It’s also one of the few episodes in the series that’s not written by Dai Saito. Instead, it’s Seiko Takagi behind the pen this time, for what is probably one of my favourite anime episodes ever.

    (Though I will quickly say that it’s not a bright or happy one, despite a few funny moments :D)

    As you might already be aware if you’ve seen the anime, at this point the gang have broken down in the wastelands. They’re basically trapped, forced to deal with each other’s company in close-quarters. (And I say ‘the gang’, but the one who has the most trouble with the situation is Re-L, of course).

    One of the reasons I love Dead Calm is that it functions as a pressure-cooker for the relationship between the two leads, with Pino mostly just hanging around and having a fun time in general – imitating Re-L, reading, playing catch or just relaxing.

    In terms of storytelling, that tension is so good – both in the narrative and between characters.

    Obvious questions like “when they will be able to continue their journey” or even “will they be able to continue at all?” do lead the plot of the episode… but the main question of whether Re-L will throttle Vincent for his laissez-faire attitude toward their peril is probably more engaging.

    Her frustrations are only worsened by the claustrophobic nature of living quarters, which at times evoke a space-setting to me.

    But the Rabbit is definitely a land-based vehicle, and pretty-well equipped (even taking their plight into account). For instance, while the characters do run low on food over the course of the episode, certain luxuries are also available – such as make-up 😀

    The oppressive nature of the wider setting being so empty, the colours so grey and the interior of the Rabbit being cluttered is a great contrast.

    It feels very much reinforced by the repeated shots and sequences that show time passing without any change, of close-ups and camera positioning that keeps objects and items framed with the characters, often intruding.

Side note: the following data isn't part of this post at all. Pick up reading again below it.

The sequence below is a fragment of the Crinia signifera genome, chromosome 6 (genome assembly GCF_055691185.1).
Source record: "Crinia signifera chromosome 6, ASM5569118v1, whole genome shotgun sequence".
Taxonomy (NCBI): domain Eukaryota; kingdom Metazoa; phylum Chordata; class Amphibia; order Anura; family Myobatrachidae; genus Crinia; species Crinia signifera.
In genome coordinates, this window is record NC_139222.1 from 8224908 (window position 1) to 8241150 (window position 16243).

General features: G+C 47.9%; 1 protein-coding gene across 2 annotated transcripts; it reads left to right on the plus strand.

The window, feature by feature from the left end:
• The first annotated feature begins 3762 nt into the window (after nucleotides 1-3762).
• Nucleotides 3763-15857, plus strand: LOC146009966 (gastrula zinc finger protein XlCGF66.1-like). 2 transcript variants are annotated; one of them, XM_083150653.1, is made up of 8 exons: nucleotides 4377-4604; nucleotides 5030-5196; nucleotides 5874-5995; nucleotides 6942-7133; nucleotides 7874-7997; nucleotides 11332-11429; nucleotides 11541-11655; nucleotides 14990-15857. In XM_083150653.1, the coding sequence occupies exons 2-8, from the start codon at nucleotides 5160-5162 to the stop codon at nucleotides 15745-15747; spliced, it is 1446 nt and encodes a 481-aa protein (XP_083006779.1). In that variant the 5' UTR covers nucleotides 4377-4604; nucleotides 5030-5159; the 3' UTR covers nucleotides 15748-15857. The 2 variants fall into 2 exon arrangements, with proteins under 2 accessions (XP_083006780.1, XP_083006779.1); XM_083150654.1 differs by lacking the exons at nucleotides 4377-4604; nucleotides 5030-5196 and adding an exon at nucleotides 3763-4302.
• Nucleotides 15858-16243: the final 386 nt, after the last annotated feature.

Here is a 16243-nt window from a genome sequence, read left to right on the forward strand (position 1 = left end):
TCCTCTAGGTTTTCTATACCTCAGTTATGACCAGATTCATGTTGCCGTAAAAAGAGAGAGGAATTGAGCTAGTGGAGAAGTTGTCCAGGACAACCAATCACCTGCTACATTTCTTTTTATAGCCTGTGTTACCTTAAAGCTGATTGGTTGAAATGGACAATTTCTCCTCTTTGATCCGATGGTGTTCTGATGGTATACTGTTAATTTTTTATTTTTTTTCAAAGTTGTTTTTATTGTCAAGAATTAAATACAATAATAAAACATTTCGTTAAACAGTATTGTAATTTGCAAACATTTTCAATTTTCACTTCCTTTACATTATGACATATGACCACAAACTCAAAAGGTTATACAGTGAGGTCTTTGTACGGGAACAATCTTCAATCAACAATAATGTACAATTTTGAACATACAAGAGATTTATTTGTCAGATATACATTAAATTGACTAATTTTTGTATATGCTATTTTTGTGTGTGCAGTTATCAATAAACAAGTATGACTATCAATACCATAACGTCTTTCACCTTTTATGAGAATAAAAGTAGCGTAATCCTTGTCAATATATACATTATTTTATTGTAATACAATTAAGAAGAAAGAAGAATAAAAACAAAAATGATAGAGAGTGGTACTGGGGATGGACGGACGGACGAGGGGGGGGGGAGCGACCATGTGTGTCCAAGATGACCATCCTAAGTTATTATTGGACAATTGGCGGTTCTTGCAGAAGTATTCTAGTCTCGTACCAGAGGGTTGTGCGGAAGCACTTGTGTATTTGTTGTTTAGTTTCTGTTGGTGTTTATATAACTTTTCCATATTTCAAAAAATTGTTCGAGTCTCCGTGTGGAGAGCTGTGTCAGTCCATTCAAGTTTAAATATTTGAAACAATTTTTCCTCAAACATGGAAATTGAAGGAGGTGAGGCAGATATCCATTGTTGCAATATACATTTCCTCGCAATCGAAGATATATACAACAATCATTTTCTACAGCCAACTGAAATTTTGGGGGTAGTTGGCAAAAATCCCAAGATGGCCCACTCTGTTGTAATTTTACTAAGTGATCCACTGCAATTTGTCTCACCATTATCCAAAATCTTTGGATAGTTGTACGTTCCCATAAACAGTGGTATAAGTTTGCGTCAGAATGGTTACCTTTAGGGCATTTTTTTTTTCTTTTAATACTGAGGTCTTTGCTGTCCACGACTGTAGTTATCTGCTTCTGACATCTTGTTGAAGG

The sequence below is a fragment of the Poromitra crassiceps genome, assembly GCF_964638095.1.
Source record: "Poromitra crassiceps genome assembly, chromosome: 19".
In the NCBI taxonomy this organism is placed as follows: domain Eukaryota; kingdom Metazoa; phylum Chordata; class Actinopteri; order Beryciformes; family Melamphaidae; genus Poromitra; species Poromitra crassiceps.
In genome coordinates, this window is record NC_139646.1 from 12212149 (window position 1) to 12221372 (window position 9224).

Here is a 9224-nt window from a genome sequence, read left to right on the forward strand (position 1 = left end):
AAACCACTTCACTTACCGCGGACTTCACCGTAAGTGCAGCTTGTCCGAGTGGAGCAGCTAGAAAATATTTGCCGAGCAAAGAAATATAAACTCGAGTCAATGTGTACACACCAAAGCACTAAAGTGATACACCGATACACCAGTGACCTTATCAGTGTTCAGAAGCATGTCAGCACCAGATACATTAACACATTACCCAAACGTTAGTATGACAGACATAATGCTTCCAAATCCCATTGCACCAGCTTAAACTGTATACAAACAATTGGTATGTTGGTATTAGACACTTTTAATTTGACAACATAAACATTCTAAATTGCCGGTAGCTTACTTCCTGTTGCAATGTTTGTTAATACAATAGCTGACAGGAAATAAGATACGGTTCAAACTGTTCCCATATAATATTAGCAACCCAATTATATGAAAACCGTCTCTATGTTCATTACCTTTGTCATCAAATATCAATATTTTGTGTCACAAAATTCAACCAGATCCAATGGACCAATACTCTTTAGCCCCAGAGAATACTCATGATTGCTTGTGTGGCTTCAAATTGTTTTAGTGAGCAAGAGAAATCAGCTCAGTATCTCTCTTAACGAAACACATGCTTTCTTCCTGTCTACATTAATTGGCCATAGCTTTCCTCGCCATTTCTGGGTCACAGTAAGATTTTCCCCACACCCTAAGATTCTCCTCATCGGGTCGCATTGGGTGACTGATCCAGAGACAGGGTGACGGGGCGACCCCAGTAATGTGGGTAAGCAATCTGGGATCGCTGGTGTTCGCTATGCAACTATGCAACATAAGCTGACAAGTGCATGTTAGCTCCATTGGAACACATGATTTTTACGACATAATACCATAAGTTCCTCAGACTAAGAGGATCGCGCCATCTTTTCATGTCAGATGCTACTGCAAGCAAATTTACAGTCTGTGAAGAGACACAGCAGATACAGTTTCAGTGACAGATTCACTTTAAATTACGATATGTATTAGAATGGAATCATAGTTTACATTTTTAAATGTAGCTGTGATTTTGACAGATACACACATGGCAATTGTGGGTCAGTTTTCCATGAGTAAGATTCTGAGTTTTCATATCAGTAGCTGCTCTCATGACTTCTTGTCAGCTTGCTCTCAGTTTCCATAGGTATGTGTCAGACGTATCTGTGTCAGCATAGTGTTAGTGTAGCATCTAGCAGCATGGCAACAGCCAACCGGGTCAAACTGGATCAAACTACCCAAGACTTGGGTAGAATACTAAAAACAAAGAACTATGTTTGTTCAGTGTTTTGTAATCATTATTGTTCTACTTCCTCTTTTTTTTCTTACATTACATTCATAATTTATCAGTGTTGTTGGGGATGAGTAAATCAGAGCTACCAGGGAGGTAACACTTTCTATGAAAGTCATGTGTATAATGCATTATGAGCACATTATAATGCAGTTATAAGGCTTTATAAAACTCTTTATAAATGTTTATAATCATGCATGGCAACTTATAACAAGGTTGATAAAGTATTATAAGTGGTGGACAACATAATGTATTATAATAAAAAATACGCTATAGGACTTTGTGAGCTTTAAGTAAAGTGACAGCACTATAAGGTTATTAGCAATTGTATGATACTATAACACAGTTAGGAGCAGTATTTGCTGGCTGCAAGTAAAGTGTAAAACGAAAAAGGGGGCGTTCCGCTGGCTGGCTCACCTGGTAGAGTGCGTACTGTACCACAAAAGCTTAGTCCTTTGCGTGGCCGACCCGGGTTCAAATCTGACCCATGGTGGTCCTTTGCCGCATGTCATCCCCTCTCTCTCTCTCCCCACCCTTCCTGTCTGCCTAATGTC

And that idea of ‘emptiness’ I think stays in the forefront of my mind whenever I watch, in part due to what is missing.

    The episode is empty of big action scenes or fights, empty of vivid colours and plot progression and often empty of flowing movement too, something that also feeds nicely into the ‘dead calm’ of the title.

    While it seems like no-one is making any progress at all, despite some diversions, Re-L is experiencing plenty – resentment and frustration and powerlessness (not something she’s used to), which all eventually transform into acceptance, seeming to surprise even her. It’s a nice way to end an episode in which she can be quite petty at times.

    It’s also an interesting moment in context of the whole Ergo Proxy series too, since without the science-fiction and dystopian elements, most of the events here could fit pretty neatly into a slice-of-life anime.

    Now, I can’t finish this post without mentioning perhaps the best thing about the episode.

    And that is the facial hair sub-plot (that I won’t spoil in case you have yet to see Ergo Proxy), which features this menacing over-the-shoulder-shot/two-shot/sequence that probably needs to be heard as much as seen!